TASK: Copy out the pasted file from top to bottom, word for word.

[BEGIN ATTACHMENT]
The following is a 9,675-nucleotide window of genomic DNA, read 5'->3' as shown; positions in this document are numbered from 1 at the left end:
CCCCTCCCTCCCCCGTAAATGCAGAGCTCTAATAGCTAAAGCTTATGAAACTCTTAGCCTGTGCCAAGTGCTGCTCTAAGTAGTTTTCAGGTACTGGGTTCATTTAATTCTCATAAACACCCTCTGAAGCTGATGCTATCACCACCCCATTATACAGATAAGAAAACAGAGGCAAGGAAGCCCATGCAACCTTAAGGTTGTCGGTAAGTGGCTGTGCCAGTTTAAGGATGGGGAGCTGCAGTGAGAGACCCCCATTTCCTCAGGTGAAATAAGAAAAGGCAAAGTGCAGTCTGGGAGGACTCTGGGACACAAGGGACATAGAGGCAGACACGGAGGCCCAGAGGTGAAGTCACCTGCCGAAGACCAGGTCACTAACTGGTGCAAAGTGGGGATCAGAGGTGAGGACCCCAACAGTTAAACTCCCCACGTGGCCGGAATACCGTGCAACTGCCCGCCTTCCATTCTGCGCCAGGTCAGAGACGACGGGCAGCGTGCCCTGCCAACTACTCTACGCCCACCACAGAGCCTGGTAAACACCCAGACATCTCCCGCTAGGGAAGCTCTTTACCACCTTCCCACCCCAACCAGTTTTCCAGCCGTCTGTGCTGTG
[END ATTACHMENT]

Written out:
The following is a 9,675-nucleotide window of genomic DNA, read 5'->3' as shown; positions in this document are numbered from 1 at the left end:
CCCCTCCCTCCCCCGTAAATGCAGAGCTCTAATAGCTAAAGCTTATGAAACTCTTAGCCTGTGCCAAGTGCTGCTCTAAGTAGTTTTCAGGTACTGGGTTCATTTAATTCTCATAAACACCCTCTGAAGCTGATGCTATCACCACCCCATTATACAGATAAGAAAACAGAGGCAAGGAAGCCCATGCAACCTTAAGGTTGTCGGTAAGTGGCTGTGCCAGTTTAAGGATGGGGAGCTGCAGTGAGAGACCCCCATTTCCTCAGGTGAAATAAGAAAAGGCAAAGTGCAGTCTGGGAGGACTCTGGGACACAAGGGACATAGAGGCAGACACGGAGGCCCAGAGGTGAAGTCACCTGCCGAAGACCAGGTCACTAACTGGTGCAAAGTGGGGATCAGAGGTGAGGACCCCAACAGTTAAACTCCCCACGTGGCCGGAATACCGTGCAACTGCCCGCCTTCCATTCTGCGCCAGGTCAGAGACGACGGGCAGCGTGCCCTGCCAACTACTCTACGCCCACCACAGAGCCTGGTAAACACCCAGACATCTCCCGCTAGGGAAGCTCTTTACCACCTTCCCACCCCAACCAGTTTTCCAGCCGTCTGTGCTGTG